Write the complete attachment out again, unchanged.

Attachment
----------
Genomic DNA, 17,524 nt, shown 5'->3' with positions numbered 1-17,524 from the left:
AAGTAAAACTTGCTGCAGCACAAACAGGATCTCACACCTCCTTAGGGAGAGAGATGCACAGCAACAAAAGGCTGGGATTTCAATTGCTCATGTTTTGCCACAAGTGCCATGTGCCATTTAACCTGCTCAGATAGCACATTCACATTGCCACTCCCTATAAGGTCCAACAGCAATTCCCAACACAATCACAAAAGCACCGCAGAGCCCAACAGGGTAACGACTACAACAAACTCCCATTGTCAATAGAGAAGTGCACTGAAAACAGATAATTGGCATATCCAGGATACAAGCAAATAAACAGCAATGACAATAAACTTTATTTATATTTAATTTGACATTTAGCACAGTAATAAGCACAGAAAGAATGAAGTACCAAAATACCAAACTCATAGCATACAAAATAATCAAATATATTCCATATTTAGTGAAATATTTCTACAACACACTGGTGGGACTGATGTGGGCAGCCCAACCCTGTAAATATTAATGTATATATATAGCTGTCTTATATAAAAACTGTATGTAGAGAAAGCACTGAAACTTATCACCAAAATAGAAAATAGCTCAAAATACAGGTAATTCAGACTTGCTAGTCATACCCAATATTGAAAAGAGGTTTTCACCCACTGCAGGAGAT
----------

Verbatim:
Genomic DNA, 17,524 nt, shown 5'->3' with positions numbered 1-17,524 from the left:
AAGTAAAACTTGCTGCAGCACAAACAGGATCTCACACCTCCTTAGGGAGAGAGATGCACAGCAACAAAAGGCTGGGATTTCAATTGCTCATGTTTTGCCACAAGTGCCATGTGCCATTTAACCTGCTCAGATAGCACATTCACATTGCCACTCCCTATAAGGTCCAACAGCAATTCCCAACACAATCACAAAAGCACCGCAGAGCCCAACAGGGTAACGACTACAACAAACTCCCATTGTCAATAGAGAAGTGCACTGAAAACAGATAATTGGCATATCCAGGATACAAGCAAATAAACAGCAATGACAATAAACTTTATTTATATTTAATTTGACATTTAGCACAGTAATAAGCACAGAAAGAATGAAGTACCAAAATACCAAACTCATAGCATACAAAATAATCAAATATATTCCATATTTAGTGAAATATTTCTACAACACACTGGTGGGACTGATGTGGGCAGCCCAACCCTGTAAATATTAATGTATATATATAGCTGTCTTATATAAAAACTGTATGTAGAGAAAGCACTGAAACTTATCACCAAAATAGAAAATAGCTCAAAATACAGGTAATTCAGACTTGCTAGTCATACCCAATATTGAAAAGAGGTTTTCACCCACTGCAGGAGAT